Spotify tells Thom Yorke: ‘We’re committed to artists’

Thom Yorke and Nigel Godrich have heavily criticised Spotify’s business model in recent days, suggesting it deliberately underpays artists in order to benefit major labels.

Now Spotify has responded, releading a statement in which it says it is “100% committed to making Spotify the most artist-friendly music service possible”.

Radiohead producer Godrich has removed the album he recently made with Yorke, Atoms For Peace’s AMOK, from Spotify. Yorke’s solo LP The Eraser and Godrich’s own Ultraísta are also now unavailable.

Radiohead albums such as The Bends, OK Computer and Kid A – all released on EMI and all worked on by Godrich – remain on Spotify, but 2007’s In Rainbow’s is missing.

“Spotify’s goal is to grow a service which people love, ultimately want to pay for, and which will provide the financial support to the music industry necessary to invest in new talent and music,”  Spotify said in a statement.

“We want to help artists connect with their fans, find new audiences, grow their fan base and make a living from the music we all love.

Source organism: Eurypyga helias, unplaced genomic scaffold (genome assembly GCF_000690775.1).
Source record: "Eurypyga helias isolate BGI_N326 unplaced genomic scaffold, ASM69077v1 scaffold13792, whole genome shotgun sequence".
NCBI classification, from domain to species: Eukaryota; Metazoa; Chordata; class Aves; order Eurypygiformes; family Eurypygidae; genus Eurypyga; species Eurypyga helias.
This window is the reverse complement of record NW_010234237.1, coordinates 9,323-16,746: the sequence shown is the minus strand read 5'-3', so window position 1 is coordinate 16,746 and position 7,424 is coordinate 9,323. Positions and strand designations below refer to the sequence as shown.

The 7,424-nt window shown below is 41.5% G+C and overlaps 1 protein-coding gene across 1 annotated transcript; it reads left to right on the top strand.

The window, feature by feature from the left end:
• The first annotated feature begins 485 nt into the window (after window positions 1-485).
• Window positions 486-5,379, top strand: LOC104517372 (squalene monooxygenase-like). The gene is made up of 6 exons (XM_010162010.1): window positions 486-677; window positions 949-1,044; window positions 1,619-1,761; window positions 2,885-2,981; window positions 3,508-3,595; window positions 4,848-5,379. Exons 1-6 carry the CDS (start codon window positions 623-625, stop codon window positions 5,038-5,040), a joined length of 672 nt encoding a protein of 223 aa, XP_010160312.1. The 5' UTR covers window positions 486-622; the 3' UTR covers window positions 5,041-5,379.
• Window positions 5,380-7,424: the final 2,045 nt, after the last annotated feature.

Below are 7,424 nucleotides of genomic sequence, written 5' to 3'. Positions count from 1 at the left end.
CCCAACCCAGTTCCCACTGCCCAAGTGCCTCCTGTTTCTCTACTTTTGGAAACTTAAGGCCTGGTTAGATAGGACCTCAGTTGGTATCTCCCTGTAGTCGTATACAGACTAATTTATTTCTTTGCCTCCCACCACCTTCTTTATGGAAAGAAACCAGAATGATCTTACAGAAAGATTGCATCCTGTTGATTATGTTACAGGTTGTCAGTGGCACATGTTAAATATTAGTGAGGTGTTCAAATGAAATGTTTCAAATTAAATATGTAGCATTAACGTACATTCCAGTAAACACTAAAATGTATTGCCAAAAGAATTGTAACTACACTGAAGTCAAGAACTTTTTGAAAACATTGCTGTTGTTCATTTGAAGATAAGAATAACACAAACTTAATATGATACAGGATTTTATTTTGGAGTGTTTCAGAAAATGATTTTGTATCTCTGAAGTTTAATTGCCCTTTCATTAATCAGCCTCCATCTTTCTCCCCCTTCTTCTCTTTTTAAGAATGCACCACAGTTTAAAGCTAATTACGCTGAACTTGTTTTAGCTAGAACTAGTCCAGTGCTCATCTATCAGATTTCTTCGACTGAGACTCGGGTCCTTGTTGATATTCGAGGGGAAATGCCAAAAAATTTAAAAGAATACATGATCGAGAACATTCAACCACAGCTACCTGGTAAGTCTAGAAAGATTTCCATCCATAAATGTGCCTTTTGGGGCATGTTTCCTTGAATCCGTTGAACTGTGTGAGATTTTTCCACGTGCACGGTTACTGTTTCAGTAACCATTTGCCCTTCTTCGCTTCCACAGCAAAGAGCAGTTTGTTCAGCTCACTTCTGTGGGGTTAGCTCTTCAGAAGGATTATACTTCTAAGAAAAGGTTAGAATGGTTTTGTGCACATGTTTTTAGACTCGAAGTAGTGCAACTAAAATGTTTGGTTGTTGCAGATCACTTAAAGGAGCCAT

“Right now we’re still in the early stages of a long-term project that’s already having a hugely positive effect on artists and new music. We’ve already paid US$500M to rightsholders so far and by the end of 2013 this number will reach US$1bn. Much of this money is being invested in nurturing new talent and producing great new music.

“We’re 100% committed to making Spotify the most artist-friendly music service possible, and are constantly talking to artists and managers about how Spotify can help build their careers.”

Godrich said this weekend: “Artists get paid fuck all with this model… it’s an equation that just doesn’t work… The music industry is being taken over by the back door and if we don’t try and make it fair for new music producers and artists then the art will suffer. Make no mistake. These are all the same old industry bods trying to get a stranglehold on the delivery system.”

In an apparent endorsement, Thom Yorke retweeted all of Godrich’s comments, before stating: “Make no mistake new artists you discover on #Spotify will no get paid. meanwhile shareholders will shortly being rolling in it. Simples.” Responding to criticism like Street’s, he said: “For me In Rainbows was a statement of trust .people still value new music. That’s all we’d like from Spotify – don’t make us the target.”Music Business Worldwide

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